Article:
“There are a lot of people struggling who are married, and, increasingly, unmarried, couples with children,” says Shawn Fremstad, the author of the report. “Just putting two people together, including in marriage, isn't enough.”
This is not to say that marriage is not correlated with greater economic well-being. Married families are much less likely to be in poverty than families with a single parent. According to the CAP report, 26 percent of people in families with children and married parents fall below 150 percent of the Supplemental Poverty Measure ($38,000 for a family of four), while 60 percent of people in families with children and a single parent do so.
The question is rather one of causality—marriage may not lift people out of poverty, but financial well-being sure does seem to make marriages stronger. As Kristi Williams of the Ohio State University told Annie Lowrey in The New York Times last year, “It isn’t that having a lasting and successful marriage is a cure for living in poverty. Living in poverty is a barrier to having a lasting and successful marriage.”
However, there is one thing about being married that very much does tend to lift families out of poverty: having two incomes. There’s no demographic in America doing better income-wise than dual-earner households, who on average earn more than $100,000 annually. It’s simple math: Most of the time, two incomes combined is going to result in a sum greater than $40,000. In fact, according to Fremstad, “in 2014, 18 percent of families (with kids) with incomes below 150 percent of official poverty had two or more working family members. And only 3.2 percent had two or more full-time, year-round workers.”
And that’s a big part of the reason that, overall, married couples are doing better than single-parent households—just 7 percent of married couples with two incomes are making less than $40,000, according to data from the Census Bureau. By contrast, of married families in which only one person is employed, 31 percent are in that bracket. (Unsurprisingly, married families with no earners tend to be in the poorest category, but this group is very small by comparison, with fewer than one million people nationwide.)
So why don’t more married couples in poverty send both adults out into the workforce? Of course, the normal reasons for unemployment are likely suspects: a paucity of jobs in the region where a family lives; a lack of valuable skills on the part of the potential employee; health troubles, both mental and physical; and so on. But one factor may have particular salience for this group of low-earning families with kids: the difficulty of finding—and affording—childcare.
If one parent works, the other parent can stay home and take care of the kids. But once both parents are in the workforce, unless there is another relative around to pitch in, parents will have to pony up for daycare, nursery school, or after-school programs. For many families at the bottom of the income distribution, after childcare costs that second income may not be much of a net boost, and can even be a net loss. As a result, getting a second job may not be worth it, even if their incomes together would rise above that $40,000 bar (and thus put them beyond the count of most poverty measures).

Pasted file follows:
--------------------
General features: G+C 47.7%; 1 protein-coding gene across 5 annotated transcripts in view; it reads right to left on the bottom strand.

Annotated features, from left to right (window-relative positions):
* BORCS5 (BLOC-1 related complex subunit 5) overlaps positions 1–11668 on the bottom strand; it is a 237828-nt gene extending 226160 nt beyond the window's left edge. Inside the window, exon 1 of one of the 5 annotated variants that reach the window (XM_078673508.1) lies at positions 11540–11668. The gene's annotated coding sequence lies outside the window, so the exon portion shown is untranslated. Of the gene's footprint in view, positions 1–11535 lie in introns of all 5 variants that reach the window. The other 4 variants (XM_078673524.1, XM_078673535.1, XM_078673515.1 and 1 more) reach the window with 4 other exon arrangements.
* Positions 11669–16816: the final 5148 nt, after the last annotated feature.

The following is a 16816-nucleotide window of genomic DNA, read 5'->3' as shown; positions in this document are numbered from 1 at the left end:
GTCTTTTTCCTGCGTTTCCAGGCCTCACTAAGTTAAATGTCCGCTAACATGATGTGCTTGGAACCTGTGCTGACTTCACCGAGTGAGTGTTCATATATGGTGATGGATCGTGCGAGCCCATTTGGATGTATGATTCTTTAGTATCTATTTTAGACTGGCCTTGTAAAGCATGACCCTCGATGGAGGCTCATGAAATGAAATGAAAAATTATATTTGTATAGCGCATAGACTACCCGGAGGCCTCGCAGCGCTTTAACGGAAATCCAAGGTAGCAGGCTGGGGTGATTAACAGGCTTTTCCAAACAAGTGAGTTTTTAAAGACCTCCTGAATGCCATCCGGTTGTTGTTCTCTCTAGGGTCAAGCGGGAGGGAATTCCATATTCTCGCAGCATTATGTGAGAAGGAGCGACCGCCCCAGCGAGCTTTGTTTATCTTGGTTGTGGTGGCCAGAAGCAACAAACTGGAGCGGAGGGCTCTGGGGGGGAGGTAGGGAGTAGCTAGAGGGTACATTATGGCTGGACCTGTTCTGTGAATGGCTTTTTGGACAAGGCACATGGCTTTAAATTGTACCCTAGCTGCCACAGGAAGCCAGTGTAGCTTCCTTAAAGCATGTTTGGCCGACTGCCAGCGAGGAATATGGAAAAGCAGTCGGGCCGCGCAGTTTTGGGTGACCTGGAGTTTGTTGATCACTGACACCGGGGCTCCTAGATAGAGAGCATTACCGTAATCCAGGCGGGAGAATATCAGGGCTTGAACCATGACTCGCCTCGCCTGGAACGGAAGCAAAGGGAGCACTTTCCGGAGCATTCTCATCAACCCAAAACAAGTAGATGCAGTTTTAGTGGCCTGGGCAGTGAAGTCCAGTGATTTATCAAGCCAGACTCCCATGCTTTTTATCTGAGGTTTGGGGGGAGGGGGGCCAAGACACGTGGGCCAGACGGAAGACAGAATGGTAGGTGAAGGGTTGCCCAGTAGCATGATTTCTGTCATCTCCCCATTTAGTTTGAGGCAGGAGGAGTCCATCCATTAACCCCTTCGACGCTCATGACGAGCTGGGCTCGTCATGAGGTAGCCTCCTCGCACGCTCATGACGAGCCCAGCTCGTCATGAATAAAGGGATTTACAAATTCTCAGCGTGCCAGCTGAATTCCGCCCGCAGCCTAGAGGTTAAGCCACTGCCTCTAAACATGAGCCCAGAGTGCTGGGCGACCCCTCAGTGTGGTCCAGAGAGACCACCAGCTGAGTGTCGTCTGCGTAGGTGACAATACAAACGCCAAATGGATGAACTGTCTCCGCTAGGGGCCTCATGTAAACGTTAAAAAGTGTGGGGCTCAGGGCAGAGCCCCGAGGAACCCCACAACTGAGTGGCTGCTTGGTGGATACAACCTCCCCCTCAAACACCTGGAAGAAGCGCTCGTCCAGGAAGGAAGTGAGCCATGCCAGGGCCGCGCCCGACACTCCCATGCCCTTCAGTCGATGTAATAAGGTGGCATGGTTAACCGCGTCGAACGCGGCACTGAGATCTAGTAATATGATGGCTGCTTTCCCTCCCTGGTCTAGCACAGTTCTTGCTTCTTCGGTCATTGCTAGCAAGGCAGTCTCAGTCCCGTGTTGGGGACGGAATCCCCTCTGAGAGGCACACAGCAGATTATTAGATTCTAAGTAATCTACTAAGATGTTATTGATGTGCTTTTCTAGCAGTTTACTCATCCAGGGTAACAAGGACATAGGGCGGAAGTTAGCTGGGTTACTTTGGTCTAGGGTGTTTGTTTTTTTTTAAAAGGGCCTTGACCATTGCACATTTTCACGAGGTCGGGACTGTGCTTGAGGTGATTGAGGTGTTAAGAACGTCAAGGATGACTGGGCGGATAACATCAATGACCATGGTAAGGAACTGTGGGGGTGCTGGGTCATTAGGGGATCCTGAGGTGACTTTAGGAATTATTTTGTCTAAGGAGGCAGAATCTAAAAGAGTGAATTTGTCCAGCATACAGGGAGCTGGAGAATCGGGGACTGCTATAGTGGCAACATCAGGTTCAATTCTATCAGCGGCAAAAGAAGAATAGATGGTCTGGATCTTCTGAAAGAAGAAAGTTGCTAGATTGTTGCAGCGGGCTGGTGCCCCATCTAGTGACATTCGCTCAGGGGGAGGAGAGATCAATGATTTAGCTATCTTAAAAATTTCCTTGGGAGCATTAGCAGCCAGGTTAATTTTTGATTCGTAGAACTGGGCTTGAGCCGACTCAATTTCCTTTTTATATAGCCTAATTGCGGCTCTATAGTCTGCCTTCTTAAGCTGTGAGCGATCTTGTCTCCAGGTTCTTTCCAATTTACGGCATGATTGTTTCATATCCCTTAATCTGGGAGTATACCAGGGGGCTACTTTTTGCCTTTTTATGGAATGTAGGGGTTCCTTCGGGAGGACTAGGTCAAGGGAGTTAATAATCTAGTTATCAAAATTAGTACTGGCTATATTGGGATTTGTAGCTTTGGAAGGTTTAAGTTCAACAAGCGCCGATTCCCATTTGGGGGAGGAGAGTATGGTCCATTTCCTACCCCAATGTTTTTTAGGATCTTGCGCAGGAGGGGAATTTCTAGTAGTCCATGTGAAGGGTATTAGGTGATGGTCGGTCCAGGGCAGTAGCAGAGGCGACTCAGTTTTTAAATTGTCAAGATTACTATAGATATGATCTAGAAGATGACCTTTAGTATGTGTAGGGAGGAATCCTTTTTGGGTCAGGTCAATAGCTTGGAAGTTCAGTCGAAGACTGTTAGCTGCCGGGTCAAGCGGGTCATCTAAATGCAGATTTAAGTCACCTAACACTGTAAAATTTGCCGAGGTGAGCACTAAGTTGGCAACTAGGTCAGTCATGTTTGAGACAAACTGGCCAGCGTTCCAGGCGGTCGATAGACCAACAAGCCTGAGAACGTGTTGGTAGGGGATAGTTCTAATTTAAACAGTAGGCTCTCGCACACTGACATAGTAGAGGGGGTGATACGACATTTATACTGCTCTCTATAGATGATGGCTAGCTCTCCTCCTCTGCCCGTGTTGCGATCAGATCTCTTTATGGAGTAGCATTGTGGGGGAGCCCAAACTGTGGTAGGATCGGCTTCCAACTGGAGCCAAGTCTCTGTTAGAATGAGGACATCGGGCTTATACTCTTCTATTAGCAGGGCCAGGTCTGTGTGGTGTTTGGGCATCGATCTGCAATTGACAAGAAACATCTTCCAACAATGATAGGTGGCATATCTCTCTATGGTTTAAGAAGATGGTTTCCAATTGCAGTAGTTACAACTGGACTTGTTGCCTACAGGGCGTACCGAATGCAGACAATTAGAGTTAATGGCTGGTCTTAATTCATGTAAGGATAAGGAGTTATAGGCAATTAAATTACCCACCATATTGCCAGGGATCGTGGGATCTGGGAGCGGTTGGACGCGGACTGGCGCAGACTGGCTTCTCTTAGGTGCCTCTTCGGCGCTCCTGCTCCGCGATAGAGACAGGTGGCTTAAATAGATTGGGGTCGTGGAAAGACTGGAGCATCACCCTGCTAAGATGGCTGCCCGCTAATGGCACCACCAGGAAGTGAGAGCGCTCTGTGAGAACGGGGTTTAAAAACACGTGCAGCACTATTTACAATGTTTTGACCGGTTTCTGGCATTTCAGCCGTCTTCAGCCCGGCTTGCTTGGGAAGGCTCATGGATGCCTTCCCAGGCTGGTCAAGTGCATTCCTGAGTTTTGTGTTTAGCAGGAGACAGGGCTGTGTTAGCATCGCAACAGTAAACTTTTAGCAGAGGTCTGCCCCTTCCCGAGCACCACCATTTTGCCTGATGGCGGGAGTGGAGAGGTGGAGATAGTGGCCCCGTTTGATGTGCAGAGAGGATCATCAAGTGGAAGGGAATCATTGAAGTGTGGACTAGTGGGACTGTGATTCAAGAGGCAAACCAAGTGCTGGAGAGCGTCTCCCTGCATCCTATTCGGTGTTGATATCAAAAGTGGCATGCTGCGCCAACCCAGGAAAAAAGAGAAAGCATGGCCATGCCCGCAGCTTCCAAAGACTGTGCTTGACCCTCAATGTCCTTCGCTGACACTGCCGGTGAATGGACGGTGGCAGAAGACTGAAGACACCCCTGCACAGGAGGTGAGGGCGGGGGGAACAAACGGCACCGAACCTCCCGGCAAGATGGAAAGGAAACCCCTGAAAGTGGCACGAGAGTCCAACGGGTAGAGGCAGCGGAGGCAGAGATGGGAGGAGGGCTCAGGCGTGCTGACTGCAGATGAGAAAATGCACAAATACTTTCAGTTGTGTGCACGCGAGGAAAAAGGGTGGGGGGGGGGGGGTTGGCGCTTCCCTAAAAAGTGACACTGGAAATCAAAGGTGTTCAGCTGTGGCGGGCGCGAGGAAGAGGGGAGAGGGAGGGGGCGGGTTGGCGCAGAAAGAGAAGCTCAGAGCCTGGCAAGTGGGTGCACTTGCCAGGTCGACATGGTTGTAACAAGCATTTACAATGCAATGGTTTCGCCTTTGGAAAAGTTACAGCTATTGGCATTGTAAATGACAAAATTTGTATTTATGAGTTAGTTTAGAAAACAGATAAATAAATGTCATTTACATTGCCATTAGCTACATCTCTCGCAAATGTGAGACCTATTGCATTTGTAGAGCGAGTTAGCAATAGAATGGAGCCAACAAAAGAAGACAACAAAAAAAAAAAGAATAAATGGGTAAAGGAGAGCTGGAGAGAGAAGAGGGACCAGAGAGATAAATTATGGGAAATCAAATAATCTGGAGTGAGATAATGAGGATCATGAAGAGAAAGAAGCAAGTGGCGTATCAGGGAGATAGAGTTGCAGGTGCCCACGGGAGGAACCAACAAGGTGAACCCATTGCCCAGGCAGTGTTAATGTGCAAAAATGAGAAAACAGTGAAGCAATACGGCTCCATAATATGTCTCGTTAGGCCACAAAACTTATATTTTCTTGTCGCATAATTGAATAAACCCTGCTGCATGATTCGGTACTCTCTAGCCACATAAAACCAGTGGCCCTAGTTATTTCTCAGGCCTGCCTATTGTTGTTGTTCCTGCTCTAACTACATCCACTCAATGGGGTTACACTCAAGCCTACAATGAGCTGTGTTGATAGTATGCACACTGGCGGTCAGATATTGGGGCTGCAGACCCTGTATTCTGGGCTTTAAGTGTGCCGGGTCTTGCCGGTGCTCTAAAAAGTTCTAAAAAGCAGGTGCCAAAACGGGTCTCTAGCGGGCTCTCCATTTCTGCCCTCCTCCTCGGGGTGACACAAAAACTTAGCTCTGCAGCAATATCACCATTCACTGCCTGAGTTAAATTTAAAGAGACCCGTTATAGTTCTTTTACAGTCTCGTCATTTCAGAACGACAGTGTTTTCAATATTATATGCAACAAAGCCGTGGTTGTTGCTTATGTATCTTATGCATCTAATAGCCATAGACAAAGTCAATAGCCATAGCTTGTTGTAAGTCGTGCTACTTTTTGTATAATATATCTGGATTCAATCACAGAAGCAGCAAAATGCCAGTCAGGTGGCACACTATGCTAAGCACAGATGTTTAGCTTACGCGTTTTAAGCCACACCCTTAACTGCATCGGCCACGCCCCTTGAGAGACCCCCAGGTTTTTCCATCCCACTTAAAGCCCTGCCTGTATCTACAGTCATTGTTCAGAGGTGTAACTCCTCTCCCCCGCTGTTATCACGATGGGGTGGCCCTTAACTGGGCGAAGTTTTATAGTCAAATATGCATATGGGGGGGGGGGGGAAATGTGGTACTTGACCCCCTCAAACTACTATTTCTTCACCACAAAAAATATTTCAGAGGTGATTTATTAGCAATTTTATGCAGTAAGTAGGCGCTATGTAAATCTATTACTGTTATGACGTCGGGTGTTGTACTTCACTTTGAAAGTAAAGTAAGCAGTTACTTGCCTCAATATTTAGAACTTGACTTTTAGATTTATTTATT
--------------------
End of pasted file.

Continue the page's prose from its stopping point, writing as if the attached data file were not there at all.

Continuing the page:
According to research by Gould, childcare for a baby would cost a minimum-wage worker in Hawaii (the state with the median minimum wage) three-quarters of his or her earnings for the entire year. And that’s not even counting the additional costs of having a job, in terms of time and transportation. It’s no wonder that many families decide that it is not worth an entire year of minimum-wage labor for a net gain of one quarter of that person’s income.
And the financial costs are only part of why childcare is so out of reach for many low-income families. “Let's say you have a job that typically has an irregular schedule. Then it can be even harder to find childcare,” Gould says. “And that's more likely to happen in the low-wage labor market,” particularly in sectors such as retail, restaurants, and other service work.
There is some public assistance available to help defray childcare costs, including the Child and Dependent Care Tax Credit, which goes primarily to middle- and upper-middle-class parents, and a program called the Child Care and Development Block Grant, or CCDBG, which is targeted at low-income families. But according to the CAP report, with 853,000 families receiving CCDBG each month of 2014, the program just isn’t cutting it. For many families at the bottom of the income distribution. “Because funding for the CCDBG is capped at an inadequate level and has declined in real terms over the past 15 years,” he writes, “only about one in six children whose families meet CCDBG eligibility requirements actually receive assistance.”
In the end, the underlying dynamic is pretty obvious: More income means less poverty (at least as captured by many statistics), and households with more adults are generally able to bring in more income. This isn’t the result of the magic of marriage but the magic of addition. Unfortunately for many families with just one earner—married or not—one salary is rarely enough to support a household these days, unless that person is quite successful. Today’s often-miserable wages, especially when combined with today’s absurd costs of housing and childcare, mean that basic financial security—to say nothing of a few niceties every now and then—is a circumstance that many such families will never know.